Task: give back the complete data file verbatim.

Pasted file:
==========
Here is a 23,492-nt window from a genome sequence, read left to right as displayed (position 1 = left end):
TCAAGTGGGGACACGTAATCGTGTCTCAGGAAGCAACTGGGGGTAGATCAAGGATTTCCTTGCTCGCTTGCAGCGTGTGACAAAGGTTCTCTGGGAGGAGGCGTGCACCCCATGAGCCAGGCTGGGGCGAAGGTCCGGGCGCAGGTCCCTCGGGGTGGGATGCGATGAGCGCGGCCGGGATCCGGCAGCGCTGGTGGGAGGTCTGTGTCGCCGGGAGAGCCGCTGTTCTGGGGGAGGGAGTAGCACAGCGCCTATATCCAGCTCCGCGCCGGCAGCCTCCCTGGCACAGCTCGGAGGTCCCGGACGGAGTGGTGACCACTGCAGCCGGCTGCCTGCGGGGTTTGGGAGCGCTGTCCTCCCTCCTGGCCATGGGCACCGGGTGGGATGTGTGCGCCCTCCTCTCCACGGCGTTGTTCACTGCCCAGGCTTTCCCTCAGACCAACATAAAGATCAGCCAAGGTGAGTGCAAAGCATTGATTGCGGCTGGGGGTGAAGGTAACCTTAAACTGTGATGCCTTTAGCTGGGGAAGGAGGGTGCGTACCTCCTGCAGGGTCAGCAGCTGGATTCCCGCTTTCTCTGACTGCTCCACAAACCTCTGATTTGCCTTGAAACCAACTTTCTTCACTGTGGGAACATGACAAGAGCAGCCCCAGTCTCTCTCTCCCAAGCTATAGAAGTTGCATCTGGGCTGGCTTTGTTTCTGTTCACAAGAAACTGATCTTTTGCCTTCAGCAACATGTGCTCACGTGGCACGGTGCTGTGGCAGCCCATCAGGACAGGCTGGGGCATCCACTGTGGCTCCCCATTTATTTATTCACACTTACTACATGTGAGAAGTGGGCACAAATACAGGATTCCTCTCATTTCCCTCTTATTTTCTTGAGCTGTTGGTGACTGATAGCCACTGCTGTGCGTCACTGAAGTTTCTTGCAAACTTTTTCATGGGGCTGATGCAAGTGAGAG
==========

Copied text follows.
Here is a 23,492-nt window from a genome sequence, read left to right as displayed (position 1 = left end):
TCAAGTGGGGACACGTAATCGTGTCTCAGGAAGCAACTGGGGGTAGATCAAGGATTTCCTTGCTCGCTTGCAGCGTGTGACAAAGGTTCTCTGGGAGGAGGCGTGCACCCCATGAGCCAGGCTGGGGCGAAGGTCCGGGCGCAGGTCCCTCGGGGTGGGATGCGATGAGCGCGGCCGGGATCCGGCAGCGCTGGTGGGAGGTCTGTGTCGCCGGGAGAGCCGCTGTTCTGGGGGAGGGAGTAGCACAGCGCCTATATCCAGCTCCGCGCCGGCAGCCTCCCTGGCACAGCTCGGAGGTCCCGGACGGAGTGGTGACCACTGCAGCCGGCTGCCTGCGGGGTTTGGGAGCGCTGTCCTCCCTCCTGGCCATGGGCACCGGGTGGGATGTGTGCGCCCTCCTCTCCACGGCGTTGTTCACTGCCCAGGCTTTCCCTCAGACCAACATAAAGATCAGCCAAGGTGAGTGCAAAGCATTGATTGCGGCTGGGGGTGAAGGTAACCTTAAACTGTGATGCCTTTAGCTGGGGAAGGAGGGTGCGTACCTCCTGCAGGGTCAGCAGCTGGATTCCCGCTTTCTCTGACTGCTCCACAAACCTCTGATTTGCCTTGAAACCAACTTTCTTCACTGTGGGAACATGACAAGAGCAGCCCCAGTCTCTCTCTCCCAAGCTATAGAAGTTGCATCTGGGCTGGCTTTGTTTCTGTTCACAAGAAACTGATCTTTTGCCTTCAGCAACATGTGCTCACGTGGCACGGTGCTGTGGCAGCCCATCAGGACAGGCTGGGGCATCCACTGTGGCTCCCCATTTATTTATTCACACTTACTACATGTGAGAAGTGGGCACAAATACAGGATTCCTCTCATTTCCCTCTTATTTTCTTGAGCTGTTGGTGACTGATAGCCACTGCTGTGCGTCACTGAAGTTTCTTGCAAACTTTTTCATGGGGCTGATGCAAGTGAGAG